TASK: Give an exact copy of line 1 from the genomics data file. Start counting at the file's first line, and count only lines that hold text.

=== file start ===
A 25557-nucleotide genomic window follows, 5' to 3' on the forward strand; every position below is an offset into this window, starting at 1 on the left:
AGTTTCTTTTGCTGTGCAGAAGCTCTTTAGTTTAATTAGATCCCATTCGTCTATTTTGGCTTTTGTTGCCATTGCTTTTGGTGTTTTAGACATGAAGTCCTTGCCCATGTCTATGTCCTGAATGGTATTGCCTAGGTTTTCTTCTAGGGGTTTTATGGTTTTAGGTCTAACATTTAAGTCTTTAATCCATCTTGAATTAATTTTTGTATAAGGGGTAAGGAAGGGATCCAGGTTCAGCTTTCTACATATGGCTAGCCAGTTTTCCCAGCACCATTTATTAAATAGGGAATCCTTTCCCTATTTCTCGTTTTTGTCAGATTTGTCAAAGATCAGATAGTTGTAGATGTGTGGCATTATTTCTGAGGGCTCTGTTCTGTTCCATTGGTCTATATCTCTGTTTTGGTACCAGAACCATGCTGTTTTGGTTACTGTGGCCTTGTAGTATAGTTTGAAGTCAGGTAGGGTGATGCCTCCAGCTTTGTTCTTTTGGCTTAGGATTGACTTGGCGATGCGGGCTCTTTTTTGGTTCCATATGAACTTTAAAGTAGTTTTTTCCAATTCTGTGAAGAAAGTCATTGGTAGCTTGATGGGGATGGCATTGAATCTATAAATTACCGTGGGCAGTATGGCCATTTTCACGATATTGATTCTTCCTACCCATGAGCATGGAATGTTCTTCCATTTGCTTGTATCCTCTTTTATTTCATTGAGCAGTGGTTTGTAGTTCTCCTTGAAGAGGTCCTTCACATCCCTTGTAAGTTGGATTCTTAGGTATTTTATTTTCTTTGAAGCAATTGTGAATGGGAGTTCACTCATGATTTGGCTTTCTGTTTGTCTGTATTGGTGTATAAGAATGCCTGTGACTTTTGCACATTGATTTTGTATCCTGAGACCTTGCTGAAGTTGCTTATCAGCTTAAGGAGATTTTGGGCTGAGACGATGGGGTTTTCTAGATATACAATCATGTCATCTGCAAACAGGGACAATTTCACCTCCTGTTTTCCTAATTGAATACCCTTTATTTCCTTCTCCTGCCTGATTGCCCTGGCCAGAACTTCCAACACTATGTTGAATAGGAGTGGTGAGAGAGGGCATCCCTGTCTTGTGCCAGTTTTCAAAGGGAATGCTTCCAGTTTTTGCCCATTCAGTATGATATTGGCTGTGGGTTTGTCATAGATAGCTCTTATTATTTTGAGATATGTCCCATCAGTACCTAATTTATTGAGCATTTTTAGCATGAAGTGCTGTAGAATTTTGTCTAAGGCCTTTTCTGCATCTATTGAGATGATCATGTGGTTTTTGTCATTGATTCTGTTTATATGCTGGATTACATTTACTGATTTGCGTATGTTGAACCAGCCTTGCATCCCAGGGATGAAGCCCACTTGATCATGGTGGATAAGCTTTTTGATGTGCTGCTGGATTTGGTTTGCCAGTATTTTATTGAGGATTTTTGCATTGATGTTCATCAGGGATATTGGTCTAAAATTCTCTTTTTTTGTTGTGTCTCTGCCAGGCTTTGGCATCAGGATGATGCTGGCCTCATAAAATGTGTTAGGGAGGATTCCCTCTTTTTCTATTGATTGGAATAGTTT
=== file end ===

A 25557-nucleotide genomic window follows, 5' to 3' on the forward strand; every position below is an offset into this window, starting at 1 on the left: